A Westworld of Our Own

When I started watching Westworld last month, I hoped the show would serve as an escape from the world that is now our reality. But the despair and rage exhibited by the hosts – from the lack of their ability to control their own destinies – started to mirror my own.

The worst day of my life was the day I was diagnosed with Type 1 diabetes. I was alone in the hospital room, isolated and cut off from connections. The thin hospital gown and sheet did little to protect me, and I was then too shy to ask for more blankets. With the IV placed in my dominant hand, I couldn’t write or work on homework like planned. I was stuck with my own thoughts and the mortality of my existence.

It’s what I imagine many patients diagnosed with COVID-19 are grappling with, as well, but on a much larger scale. And being on that high-risk list with no idea what my body will do confronted with such a virus terrifies me to the point that I feel butterflies in my stomach every time I have to go outside. Continue reading

A New Quietude

Yesterday, I left my apartment for the first time in eight days.

It was sunny and 68 degrees outside. I went for a run, passing the US Marine Corps War Memorial, the Netherlands Carillon – fenced off and under construction – and Arlington National Cemetery – the first time I’ve seen it closed to daytime public. I then found myself along the heart of the Mount Vernon trail, surrounded by bikers, runners, walkers and strollers taking in the calm quietude of the Potomac River and a view of the Washington Monument. You wouldn’t know there was a pandemic going on, except for patrols closing off the paths to DC and the cherry blossoms.

Eight days seems like a long time to be shut in a 700 square-foot apartment with a cat whose expression mirrors, “why are you still here?” But this past winter, I spent a considerable amount of time alone – re-conditioning myself to enjoy “me” time again, so that I could recharge and improve my overall well-being. Unbeknownst to me, that time alone conditioned me for such a strange time as this. In fact, I kind of wish I had more time alone. With all the virtual meetings, chats, and happy hours, I’ve rarely had time to myself.

But I wouldn’t change the wonderful network I’ve spent the last 33 years cultivating. So many of you reached out when all of this started, knowing I was high risk and making sure I was okay. I heart you for that. All of the diabetes blogs, commentaries, and posts I’ve read tell me not to panic. But that’s easier said than done. I am grateful I have a pet like Norm. When the anxiety starts to escalate, I stop what I’m doing and throw hair ties his way. His enjoyment of the simple pleasures in life eases my heart rate. Continue reading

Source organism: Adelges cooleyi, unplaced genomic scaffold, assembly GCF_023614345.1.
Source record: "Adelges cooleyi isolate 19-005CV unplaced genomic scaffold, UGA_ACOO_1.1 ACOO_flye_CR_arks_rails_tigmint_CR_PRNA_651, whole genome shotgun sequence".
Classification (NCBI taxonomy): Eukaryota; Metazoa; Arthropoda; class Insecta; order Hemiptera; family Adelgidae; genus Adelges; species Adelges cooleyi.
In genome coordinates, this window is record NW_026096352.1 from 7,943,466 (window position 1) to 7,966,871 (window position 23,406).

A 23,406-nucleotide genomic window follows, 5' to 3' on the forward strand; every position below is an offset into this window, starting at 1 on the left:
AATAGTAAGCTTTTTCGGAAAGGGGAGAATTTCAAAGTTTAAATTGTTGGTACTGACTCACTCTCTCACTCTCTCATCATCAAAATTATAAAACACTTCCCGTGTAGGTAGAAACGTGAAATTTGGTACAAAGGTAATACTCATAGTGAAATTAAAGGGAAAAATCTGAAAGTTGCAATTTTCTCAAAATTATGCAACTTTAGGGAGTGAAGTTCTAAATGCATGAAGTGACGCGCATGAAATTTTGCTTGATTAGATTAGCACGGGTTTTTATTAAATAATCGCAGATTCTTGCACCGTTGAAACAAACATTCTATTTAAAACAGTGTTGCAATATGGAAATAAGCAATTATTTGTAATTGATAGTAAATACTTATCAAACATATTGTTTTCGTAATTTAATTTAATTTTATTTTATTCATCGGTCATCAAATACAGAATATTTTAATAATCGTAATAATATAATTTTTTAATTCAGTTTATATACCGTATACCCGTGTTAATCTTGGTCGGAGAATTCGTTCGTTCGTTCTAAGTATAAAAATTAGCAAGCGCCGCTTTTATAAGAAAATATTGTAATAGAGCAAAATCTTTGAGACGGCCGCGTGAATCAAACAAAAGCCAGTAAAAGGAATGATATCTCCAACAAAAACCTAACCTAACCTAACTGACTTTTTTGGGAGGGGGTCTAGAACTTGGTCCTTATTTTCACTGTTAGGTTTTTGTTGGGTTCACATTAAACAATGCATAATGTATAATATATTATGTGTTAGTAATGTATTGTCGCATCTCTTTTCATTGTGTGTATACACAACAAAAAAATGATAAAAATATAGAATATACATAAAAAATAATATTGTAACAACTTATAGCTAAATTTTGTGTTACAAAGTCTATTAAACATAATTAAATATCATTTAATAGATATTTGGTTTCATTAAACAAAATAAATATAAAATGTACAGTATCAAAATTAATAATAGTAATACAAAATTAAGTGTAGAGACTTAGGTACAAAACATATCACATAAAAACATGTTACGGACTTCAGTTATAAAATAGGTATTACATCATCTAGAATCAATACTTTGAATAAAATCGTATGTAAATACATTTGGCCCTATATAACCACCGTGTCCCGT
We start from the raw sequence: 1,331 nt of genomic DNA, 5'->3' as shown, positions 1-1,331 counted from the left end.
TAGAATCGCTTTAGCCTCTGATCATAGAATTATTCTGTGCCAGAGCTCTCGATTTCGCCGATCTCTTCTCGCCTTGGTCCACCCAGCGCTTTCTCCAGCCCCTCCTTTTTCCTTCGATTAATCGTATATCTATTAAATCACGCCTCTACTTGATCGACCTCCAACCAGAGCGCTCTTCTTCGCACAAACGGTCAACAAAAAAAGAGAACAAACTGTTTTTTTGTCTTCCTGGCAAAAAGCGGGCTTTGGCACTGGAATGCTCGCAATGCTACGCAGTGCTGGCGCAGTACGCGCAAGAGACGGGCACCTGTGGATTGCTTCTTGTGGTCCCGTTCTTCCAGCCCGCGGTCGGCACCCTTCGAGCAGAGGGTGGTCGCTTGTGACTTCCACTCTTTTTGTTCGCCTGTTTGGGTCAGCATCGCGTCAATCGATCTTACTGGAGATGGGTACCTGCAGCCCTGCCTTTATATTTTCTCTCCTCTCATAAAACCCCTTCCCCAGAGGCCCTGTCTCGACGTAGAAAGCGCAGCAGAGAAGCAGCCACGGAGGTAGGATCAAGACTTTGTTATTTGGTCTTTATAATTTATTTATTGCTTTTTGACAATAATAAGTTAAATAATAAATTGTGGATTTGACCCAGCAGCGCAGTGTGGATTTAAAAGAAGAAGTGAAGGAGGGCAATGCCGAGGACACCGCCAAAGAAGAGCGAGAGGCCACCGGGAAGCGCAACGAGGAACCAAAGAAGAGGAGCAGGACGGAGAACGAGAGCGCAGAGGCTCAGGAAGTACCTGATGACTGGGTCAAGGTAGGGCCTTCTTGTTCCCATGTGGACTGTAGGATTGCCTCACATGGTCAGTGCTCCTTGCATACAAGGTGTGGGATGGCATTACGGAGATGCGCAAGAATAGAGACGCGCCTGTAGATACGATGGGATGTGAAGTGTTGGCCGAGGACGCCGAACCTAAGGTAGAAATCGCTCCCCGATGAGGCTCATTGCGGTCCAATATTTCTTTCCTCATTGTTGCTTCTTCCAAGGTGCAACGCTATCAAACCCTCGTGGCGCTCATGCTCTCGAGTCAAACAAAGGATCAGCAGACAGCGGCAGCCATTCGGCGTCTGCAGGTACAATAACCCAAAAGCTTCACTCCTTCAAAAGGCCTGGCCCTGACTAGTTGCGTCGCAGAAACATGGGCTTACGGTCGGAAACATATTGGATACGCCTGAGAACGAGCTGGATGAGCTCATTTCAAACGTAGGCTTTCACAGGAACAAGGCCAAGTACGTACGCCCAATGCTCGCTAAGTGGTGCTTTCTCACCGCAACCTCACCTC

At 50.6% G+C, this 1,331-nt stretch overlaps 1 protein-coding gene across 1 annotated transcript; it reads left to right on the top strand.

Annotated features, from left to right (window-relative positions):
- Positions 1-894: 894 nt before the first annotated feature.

Being on Coronavirus (COVID-19)’s Hit List

A month ago, I was planning a trip to the Caribbean.

And when that fell through, I was planning a trip to see my brother in San Francisco.

And when that was put on hold, I started planning a trip to visit my cousin in Dallas to celebrate the Kentucky Derby together.

And then the next day coronavirus (COVID-19) arrived in DC.

Today, there are 114 cases in Virginia (20 hospitalized and 2 deaths). That doesn’t seem like a lot, but that’s more than double than what we had five days ago (and this is just based on who’s been tested).

There are Two Types of Diabetes

I have Type 1 diabetes (T1D) – an autoimmune disorder in which the body no longer produces insulin, a hormone needed to digest food into energy for survival. There is no cure, and this type of diabetes cannot be changed with diet and exercise. Since I was diagnosed at 22, I’ve known that I will be stuck with diabetes for life.

This makes living a little bit different. Every day is a risk. I’m not sure people besides those with Type 1 realize that. But one wrong move, one variable unaccounted for, and my life could be in danger. It could happen that fast. It almost has. But I try not to think about that. With access to insulin and the advancement in technology and medical supplies, and a little bit of faith, I have a found a way to manage.

Diabetes and Coronavirus

Having Type 1 diabetes doesn’t necessarily make me more susceptible to catching COVID-19, but the repercussions if I do contract it are severe. Continue reading